US Health Care
Even with a high budgetary allocation for the U.S. healthcare industry, medical facilities are not available for every citizen of the state. For this reason, the federal government passed a healthcare reform bill in 2010. The bill has been severely criticized by the Republicans and has resulted in a court case that could even jeopardize the 2012 presidential election campaign. Countering the Republican Party’s ire, Democrats suggested changes in the final draft of the bill.
Healthcare in the United States
The annual budget allocated by the United States is $2trillion, which is higher than the budget allocation for health by any other first world country. As per the OECD (Organization for Economic Cooperation and Development) statistics, the U.S. government allocates more than 2.5 times the average budget spent by the other OECD members.
However, even with this enormous amount of money being spent on healthcare by the government, the OECD report reveals that healthcare coverage is still not available to every American equally.
Introducing the Healthcare Reform Law
Addressing the issue, U.S. President Barack Obama approved the healthcare reform legislation on March 23, 2010. As part of the law, state-operated medical insurance organizations, Medicaid and Medicare, were upgraded to increase the accessibility of health benefits to a greater number of people at a much lower cost.
In order to fulfill the regulatory measures suggested by the healthcare reform law, more than $938 billion will be invested by the U.S. government over the next decade. While the law was a measure accomplishment for the then two-year old Obama administration, it divided the political circles throughout America, drawing heavy criticism from the Republican Party.
In a nutshell, the bill proposed that:
1. Penalties for those who do not subscribe to a health coverage plan by 2014 in the following manner:
- 2014: $95 annually or 0.5 percent of the total earnings (whichever is higher) – 2015: $495 annually or 1 percent of earnings – 2016 $750 or 2 percent of earnings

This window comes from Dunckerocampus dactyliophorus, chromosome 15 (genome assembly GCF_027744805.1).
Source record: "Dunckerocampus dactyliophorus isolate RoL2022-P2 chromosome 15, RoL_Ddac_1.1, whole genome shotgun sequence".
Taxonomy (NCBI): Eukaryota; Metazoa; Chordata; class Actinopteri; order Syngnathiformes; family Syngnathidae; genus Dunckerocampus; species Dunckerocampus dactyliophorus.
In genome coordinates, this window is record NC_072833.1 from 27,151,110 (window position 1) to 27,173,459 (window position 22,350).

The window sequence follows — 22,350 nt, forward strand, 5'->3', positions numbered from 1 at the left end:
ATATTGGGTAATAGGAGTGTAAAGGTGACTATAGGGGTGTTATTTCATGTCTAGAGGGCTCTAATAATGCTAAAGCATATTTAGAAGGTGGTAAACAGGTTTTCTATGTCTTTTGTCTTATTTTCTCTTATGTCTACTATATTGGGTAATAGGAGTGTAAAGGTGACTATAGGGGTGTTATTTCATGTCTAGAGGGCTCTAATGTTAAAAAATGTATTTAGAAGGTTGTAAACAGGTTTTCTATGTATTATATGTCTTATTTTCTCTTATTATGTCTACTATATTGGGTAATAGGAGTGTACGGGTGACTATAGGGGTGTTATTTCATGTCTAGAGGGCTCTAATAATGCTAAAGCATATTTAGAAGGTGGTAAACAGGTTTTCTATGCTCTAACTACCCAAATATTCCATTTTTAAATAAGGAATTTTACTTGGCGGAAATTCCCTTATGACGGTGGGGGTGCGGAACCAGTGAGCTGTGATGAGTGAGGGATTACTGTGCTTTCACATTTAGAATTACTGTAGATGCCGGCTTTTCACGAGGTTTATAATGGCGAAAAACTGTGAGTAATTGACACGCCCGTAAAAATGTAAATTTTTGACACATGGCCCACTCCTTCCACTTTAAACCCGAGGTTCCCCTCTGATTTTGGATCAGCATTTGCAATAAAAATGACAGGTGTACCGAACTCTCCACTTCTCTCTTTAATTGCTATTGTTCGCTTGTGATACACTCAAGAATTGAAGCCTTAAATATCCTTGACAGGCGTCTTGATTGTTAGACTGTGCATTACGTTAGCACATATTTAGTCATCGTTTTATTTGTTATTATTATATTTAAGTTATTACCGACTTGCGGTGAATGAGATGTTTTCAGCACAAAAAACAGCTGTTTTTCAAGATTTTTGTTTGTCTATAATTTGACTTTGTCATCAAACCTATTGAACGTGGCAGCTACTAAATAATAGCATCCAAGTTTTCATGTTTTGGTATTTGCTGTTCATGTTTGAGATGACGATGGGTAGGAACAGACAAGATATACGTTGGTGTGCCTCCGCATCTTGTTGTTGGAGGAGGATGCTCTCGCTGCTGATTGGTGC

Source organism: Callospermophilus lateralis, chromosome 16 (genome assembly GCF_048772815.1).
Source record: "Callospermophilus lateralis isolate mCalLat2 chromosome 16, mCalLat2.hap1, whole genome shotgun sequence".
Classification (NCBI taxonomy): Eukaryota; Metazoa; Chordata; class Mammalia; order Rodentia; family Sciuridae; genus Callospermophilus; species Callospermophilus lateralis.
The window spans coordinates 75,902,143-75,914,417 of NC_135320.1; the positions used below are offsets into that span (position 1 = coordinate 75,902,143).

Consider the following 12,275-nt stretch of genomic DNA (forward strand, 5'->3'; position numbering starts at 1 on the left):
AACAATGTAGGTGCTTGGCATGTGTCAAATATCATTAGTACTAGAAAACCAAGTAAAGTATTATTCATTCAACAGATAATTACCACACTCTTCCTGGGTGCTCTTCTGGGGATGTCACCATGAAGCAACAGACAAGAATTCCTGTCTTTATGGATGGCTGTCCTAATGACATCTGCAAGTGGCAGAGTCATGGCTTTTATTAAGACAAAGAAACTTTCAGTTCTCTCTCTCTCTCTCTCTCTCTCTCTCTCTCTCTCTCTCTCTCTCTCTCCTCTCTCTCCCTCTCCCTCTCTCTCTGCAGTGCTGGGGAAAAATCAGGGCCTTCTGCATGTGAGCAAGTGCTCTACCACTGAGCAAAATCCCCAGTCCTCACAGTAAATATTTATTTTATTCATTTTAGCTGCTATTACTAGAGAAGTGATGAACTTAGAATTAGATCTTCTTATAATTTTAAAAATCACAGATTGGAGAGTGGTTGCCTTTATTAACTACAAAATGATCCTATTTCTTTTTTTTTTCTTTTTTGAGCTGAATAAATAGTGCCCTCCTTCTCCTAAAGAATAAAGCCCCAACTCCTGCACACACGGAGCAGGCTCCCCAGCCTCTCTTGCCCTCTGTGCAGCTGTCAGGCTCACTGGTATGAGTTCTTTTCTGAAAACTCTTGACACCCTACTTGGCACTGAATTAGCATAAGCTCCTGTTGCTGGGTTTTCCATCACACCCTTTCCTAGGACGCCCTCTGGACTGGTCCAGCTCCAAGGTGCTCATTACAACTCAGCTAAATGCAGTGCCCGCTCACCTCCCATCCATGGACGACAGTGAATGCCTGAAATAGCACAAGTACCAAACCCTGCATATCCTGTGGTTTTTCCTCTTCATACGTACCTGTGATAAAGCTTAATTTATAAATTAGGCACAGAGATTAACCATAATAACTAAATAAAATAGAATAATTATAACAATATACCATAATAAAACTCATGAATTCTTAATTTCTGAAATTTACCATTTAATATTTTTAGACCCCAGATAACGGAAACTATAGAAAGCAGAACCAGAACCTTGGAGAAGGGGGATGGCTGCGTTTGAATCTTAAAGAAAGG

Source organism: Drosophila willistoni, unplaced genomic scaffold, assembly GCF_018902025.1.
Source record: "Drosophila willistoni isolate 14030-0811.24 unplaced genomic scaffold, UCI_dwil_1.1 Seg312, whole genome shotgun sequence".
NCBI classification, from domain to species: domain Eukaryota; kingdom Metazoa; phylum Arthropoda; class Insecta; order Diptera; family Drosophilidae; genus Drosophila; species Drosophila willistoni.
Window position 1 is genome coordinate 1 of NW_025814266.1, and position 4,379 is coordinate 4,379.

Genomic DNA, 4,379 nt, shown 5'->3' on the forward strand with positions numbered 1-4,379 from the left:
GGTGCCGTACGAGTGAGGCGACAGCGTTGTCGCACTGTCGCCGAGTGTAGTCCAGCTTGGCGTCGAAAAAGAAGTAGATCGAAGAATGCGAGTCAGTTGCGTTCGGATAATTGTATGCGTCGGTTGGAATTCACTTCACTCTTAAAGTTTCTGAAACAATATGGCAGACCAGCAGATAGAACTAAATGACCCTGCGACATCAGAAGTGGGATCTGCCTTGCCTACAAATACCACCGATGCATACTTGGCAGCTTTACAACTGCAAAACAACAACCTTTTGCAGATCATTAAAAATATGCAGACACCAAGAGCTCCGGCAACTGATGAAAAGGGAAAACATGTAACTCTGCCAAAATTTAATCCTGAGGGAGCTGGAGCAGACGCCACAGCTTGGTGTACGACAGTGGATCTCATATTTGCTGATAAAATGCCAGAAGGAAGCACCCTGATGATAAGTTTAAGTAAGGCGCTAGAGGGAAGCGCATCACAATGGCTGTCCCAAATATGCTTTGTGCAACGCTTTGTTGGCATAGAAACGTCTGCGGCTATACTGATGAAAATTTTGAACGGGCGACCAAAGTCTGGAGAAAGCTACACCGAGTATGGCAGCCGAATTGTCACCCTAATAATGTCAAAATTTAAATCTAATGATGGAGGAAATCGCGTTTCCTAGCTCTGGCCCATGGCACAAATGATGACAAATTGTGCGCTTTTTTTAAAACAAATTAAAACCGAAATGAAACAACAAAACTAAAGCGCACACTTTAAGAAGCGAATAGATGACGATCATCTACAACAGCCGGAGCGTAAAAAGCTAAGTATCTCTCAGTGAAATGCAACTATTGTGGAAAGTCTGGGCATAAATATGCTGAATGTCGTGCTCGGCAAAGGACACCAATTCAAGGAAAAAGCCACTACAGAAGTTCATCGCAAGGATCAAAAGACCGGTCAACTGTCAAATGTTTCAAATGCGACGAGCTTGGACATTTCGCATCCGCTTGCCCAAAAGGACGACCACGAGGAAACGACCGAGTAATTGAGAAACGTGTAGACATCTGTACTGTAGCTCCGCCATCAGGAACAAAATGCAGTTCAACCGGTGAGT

In subsequent years, penalties would be decided based on the inflation rate.
2. Exemptions included people with ethnic or religiously opposing views, and households earning less than 100 percent of the poverty level.
The Criticism on Healthcare Reform Law
The healthcare law introduced by President Obama was condemned by the Republicans, regarding the legislation as an act of interference on the part of the government. According to them, the introduction of the law can trigger job providers to respond by cutting down on the job opportunities and benefits they provide.
Moreover, the Republicans criticized the law for promising more than it could sustain, burdening both the state and federal governments with expenses they could not bear. Many members of the Republican Party also saw it as a breach of patient-doctor confidentiality.
How the Republicans Reacted
As a backlash to the Obama administration’s introduction of the law, the law did not receive even a single vote of confidence when its final draft was released. Members of the Republican Party protested against the bill throughout United States and vowed to get the law revoked. On the governmental level, the Republicans were not able to get the law revoked by the government.
However, the matter was challenged in the Supreme Court, which called for a hearing on November 14, 2011. This would mean that the court hearing about the healthcare law would continue throughout March 2012, with the decision expected in June of the same year. This could also mean bad news for the presidential candidates involved in the debate, since the court case will continue during the time the 2012 campaign for presidential elections is in full swing.
Democrats’ Handling of the Issue
Democrats tried to calm the tension by suggesting that the law be introduced in 3 steps, with the following changes:
1. Penalty amount would be:
2014: $95 annually or 1 percent of earnings
2015: $325 or 2 percent of earnings
2016: $395 or 2.5 percent of earnings
2. Exemptions to be made on tax eligibility